We need not fixate only on romantic love. This Valentine’s Day, I’m going to focus on mother-love, brother-love, on spreading love of mankind…of our fellow neighbor…of the everyday, common things that bring a smile to our face.

In that spirit, here are just a few of the things I love these days:

  • the way my four-year-old will snuggle with me when he first wakes up in the morning (but only then);
  • when my three-year-old brushes his shaggy hair out of his eyes with his little palm after I pull a shirt down over his head;
  • how my baby boy nestles into the curve of my neck;
  • curling up on a cold night under this one quilt Husband and I bought at a Cracker Barrel years ago on a pre-kid road trip down South;
  • the way Twitter is making the world smaller…one tweet at a time;
  • the song Some Nights by the indie rock band Fun. (Playing it on repeat these days, people. I’m hooked.);
  • my afternoon coffee, perfectly complemented by chocolate chip Dunkers cookies from Trader Joe’s;
  • the incredible community of mother-writers out there I’ve only just begun to appreciate;
  • scarves;
  • my four-year-old’s insightful (yet challenging) questions (like—How does your body grow? or Who was the first person who ever lived on this earth?);
  • “guys”—as in the way my three-year-old says “hey guys” to get our attention;
  • watching The Bachelor (though I’m not much of a JP fan), glass of sweet red wine in hand;
  • hearing my four-year-old confidently assure me that he won’t slip on the everywhere ice—because he’s Superman (and he really believes it);
  • the cozy feeling of being at home, my boys asleep, and the snow falling silently outside.

(I’ll tell you one thing, though—I’m still hating on the burdensome classmate V-day card exchange tradition. We’ve done the creative, hand-written, personalized cards for each student in the past. This year, I just don’t have it in me. And you know what? I don’t want the tens of cards from all my kids’ classmates to come cluttering up my house, either. Especially when I’m trying to purge.)

What are you loving this Valentine’s Day? Whatever it is…I hope you’re out there…spreading the love.

Plane Friends


I’ve traveled a bit recently. I often make “plane friends” en route. You know—in-flight companions you bare your soul to and then never see again?

But maybe you don’t know. I’ve mentioned this phenomenon to more than a few people lately only to be met with blank stares.

Here’s how it tends to go down.

You settle in next to each other in your assigned seats. Steal a quick glance. Take in what they’re reading. Make a couple snap judgments.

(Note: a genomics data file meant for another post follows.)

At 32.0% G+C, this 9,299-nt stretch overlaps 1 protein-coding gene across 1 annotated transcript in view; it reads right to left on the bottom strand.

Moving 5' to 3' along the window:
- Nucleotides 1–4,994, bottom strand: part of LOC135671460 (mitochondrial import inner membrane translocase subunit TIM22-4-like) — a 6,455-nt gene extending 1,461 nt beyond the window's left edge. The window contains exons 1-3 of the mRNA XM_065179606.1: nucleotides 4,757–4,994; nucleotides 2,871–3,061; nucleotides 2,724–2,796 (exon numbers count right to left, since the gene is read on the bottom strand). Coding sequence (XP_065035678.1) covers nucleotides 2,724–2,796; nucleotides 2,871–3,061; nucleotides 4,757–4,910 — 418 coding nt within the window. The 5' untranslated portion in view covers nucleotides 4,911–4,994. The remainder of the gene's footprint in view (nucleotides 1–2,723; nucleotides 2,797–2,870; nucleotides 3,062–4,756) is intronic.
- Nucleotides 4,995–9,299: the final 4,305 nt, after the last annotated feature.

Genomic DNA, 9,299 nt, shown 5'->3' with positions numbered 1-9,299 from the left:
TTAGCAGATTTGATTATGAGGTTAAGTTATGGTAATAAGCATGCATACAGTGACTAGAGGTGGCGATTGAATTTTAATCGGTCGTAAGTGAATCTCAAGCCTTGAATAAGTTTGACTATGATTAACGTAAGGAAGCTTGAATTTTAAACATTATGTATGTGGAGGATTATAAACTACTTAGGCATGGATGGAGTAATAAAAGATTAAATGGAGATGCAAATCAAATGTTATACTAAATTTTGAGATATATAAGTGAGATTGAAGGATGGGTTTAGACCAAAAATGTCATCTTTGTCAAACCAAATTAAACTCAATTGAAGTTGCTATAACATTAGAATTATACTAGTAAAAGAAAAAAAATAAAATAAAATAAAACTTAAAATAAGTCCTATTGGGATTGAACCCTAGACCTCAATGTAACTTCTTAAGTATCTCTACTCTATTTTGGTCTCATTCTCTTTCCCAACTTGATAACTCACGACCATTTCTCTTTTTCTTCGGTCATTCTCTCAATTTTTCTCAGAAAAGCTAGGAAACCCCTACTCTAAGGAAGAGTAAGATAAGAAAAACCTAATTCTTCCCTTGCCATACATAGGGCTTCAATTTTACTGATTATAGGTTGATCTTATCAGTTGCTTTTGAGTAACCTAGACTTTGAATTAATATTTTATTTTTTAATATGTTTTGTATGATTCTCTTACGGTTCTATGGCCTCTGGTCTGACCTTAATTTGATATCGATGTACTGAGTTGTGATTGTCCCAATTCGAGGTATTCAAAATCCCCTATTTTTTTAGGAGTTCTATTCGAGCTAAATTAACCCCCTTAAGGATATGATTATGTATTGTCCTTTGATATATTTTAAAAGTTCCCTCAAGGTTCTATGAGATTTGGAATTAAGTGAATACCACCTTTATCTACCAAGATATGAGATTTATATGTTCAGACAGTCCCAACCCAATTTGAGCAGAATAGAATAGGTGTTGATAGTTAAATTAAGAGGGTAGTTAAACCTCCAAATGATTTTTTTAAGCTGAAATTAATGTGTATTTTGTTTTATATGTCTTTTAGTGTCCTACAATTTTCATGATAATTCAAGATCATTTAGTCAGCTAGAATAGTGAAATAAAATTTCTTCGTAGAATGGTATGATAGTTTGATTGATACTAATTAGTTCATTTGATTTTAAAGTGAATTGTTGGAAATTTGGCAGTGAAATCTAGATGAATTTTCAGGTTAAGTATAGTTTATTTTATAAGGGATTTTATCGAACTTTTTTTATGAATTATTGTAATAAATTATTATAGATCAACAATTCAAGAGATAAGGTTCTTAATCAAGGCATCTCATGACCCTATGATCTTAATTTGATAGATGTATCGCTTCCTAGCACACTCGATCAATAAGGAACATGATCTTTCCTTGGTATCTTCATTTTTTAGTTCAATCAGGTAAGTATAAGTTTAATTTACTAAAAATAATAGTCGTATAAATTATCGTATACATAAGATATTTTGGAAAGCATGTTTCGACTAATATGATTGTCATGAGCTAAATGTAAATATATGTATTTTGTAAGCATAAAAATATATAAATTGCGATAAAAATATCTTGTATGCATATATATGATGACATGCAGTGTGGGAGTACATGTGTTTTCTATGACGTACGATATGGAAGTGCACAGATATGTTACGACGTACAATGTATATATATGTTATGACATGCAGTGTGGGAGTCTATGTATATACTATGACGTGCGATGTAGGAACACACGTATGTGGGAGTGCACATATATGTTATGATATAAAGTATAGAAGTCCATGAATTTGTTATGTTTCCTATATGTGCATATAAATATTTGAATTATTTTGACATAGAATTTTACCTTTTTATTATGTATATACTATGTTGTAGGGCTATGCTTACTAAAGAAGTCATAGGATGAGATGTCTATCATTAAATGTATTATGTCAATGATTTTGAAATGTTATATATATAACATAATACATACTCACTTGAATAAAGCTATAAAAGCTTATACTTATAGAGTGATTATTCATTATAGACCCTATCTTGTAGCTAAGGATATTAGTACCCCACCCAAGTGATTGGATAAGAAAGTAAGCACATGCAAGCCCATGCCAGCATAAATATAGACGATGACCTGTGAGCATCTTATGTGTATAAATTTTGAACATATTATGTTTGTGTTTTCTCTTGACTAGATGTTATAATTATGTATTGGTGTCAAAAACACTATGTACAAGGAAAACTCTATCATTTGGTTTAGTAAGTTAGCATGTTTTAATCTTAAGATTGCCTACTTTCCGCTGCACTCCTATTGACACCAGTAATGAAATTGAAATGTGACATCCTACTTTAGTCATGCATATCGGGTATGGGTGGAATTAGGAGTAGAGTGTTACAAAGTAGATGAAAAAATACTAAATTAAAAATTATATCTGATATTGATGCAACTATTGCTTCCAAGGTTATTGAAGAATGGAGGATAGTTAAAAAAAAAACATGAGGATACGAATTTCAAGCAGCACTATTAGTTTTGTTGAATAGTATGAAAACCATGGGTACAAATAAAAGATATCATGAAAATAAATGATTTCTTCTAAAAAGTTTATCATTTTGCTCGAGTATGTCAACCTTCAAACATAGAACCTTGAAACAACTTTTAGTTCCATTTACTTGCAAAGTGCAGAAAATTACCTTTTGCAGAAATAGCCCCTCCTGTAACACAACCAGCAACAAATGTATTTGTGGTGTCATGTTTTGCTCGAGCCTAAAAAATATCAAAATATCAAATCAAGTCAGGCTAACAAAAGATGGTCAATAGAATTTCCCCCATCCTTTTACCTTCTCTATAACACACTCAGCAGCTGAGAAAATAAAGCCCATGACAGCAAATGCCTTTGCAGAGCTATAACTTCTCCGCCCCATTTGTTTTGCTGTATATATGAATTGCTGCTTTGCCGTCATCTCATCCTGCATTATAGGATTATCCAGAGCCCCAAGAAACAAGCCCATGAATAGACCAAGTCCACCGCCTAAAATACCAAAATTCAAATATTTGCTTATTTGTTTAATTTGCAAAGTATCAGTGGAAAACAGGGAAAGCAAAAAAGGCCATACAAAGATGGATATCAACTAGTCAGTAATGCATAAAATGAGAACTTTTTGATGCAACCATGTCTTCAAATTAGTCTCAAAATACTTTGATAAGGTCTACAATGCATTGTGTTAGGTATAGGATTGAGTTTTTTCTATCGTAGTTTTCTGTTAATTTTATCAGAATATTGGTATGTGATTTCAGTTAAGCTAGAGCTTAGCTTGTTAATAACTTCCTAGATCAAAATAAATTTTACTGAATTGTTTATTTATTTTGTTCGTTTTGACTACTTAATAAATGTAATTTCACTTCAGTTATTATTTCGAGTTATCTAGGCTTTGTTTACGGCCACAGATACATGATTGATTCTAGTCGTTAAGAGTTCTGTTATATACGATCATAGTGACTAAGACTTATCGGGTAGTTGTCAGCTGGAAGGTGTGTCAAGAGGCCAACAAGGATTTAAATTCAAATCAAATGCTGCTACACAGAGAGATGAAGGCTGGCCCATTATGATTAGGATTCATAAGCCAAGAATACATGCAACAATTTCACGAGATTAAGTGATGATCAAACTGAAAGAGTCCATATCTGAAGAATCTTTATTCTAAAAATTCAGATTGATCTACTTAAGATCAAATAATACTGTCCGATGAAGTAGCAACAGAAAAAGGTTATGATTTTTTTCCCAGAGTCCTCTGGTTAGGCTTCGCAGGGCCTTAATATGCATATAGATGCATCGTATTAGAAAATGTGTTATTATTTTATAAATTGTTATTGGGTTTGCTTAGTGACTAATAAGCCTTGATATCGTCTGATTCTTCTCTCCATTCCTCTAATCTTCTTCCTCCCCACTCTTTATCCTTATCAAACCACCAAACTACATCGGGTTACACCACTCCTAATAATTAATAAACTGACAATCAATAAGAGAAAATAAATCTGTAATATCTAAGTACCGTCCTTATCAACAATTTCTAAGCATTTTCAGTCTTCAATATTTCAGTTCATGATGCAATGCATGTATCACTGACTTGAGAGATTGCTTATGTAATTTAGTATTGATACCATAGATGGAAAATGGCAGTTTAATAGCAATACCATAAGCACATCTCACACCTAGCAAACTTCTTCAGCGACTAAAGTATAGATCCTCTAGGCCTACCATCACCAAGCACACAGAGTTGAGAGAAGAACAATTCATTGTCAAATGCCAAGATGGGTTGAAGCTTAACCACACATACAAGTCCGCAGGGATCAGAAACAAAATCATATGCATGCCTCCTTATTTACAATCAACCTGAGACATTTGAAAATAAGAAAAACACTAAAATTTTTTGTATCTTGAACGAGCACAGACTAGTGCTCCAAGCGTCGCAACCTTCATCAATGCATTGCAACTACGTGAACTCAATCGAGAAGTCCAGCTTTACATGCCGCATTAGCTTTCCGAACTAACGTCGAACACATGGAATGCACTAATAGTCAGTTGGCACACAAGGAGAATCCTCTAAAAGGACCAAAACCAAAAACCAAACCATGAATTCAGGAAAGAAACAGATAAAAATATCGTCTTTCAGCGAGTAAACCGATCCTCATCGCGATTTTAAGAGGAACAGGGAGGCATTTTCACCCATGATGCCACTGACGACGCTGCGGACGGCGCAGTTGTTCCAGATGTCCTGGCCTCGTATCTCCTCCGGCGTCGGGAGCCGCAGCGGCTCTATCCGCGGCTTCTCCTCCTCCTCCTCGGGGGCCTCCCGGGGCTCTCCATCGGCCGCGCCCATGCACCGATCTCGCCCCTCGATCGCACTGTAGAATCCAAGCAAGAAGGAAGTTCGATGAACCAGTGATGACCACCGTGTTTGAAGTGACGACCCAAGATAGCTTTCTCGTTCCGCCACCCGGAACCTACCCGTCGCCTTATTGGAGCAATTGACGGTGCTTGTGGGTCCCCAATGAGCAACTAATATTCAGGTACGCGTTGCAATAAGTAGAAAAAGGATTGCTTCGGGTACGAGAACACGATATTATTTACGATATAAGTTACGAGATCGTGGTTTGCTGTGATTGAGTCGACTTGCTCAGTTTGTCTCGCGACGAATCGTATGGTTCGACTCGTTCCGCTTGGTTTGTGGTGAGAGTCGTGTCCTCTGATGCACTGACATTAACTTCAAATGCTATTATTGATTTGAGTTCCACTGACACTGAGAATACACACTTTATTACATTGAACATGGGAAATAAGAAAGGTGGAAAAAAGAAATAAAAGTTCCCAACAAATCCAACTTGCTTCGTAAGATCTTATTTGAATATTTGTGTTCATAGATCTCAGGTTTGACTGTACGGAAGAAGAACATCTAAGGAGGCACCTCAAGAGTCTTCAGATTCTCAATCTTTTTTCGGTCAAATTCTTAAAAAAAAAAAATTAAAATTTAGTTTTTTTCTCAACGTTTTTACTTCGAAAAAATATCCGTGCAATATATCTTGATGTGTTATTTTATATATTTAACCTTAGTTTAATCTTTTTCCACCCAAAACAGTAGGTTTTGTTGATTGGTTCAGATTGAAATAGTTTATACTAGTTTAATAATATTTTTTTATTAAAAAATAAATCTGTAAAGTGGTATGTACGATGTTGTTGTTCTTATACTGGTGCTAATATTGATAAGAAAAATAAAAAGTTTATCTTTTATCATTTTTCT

You instinctively want to keep to yourself. Read your book in peace. Not engage. That tends to be our default, after all. How often do we really let people in? Take the time to make anything more than small talk? We’re usually so talked out from the rest of our lives on the ground that we view travel as a brief respite, a way to relax or escape, which usually involves…silence.

So you start off that way. Shortly after takeoff, you nap together. In a state of semi-consciousness, you try not to “head bob” into their personal space.

You come to in time for the complimentary beverage service, when the flight attendant inevitably knocks your knee as she passes. Something about your beverage choice incites a quick exchange with your neighbor. It’s the first time you get a good look at their face. You’re torn between wanting to bury your head back in your book and not seeming impolite.

What’s bringing you to Cincinnati?

You give yourself over to it. Soon you’re deep in conversation about your families, hometowns, professional goals, travel histories. You realize you have more in common than just your destination. Plane friends always do fascinating, glamorous things. Like design movie posters or perform at NBA halftime shows. You feel like you’re in the presence of greatness. It dawns on you that everyone has a story to tell.

You’re sitting much closer to each other than is customary. You’re stuck. But somehow you no longer mind. You share the stale airplane air–and each other’s confidences. Up here, conversation seems safer, freer–as if the rules that typically govern social interaction are suspended when above the clouds.

You touch down. You deplane, walking in tandem. No longer strangers, but not quite friends. You say you hope your paths will cross again sometime. You know they probably won’t.

Have you ever made a plane friend?

God and C-Sections

Parker Baby Pic

“Did my birth experience make me feel closer to God? Maybe not. But I was overjoyed to deliver my son into a world where humans can do this for each other.”

You can read more about how having a C-section gave me faith in man in my latest on Kveller here.

I’d love to hear how childbirth, an encounter with medicine, or any other life event shaped your beliefs, how you feel about God, or your relationship with your fellow man.

Daysaver: Sorel Joan of Arctic boots

It’s 5 degrees outside. I’m walking in to work (my office never closes). I can’t feel my knees. I’ve temporarily lost hearing in my left ear. I’m walking backwards in sync with the guy next to me so our backs are to the wind. We’re making small talk to distract ourselves from the bitter cold whipping at our bodies–and because survival and adventure bring people closer together.

My feet? Warm and dry. These guys were put to the test today. And they passed with flying colors.

Stay safe and warm out there!

The Closet-Purging Post


I recently purged my closet. It felt really good. At first, it may seem like something potentially superficial and relatively inconsequential. But it wasn’t. And here’s why.

Shedding things you don’t need, or don’t like, is cathartic. Liberating. You feel lighter in every sense. And clearing space—both literally and figuratively—will allow you to have more room for what really matters.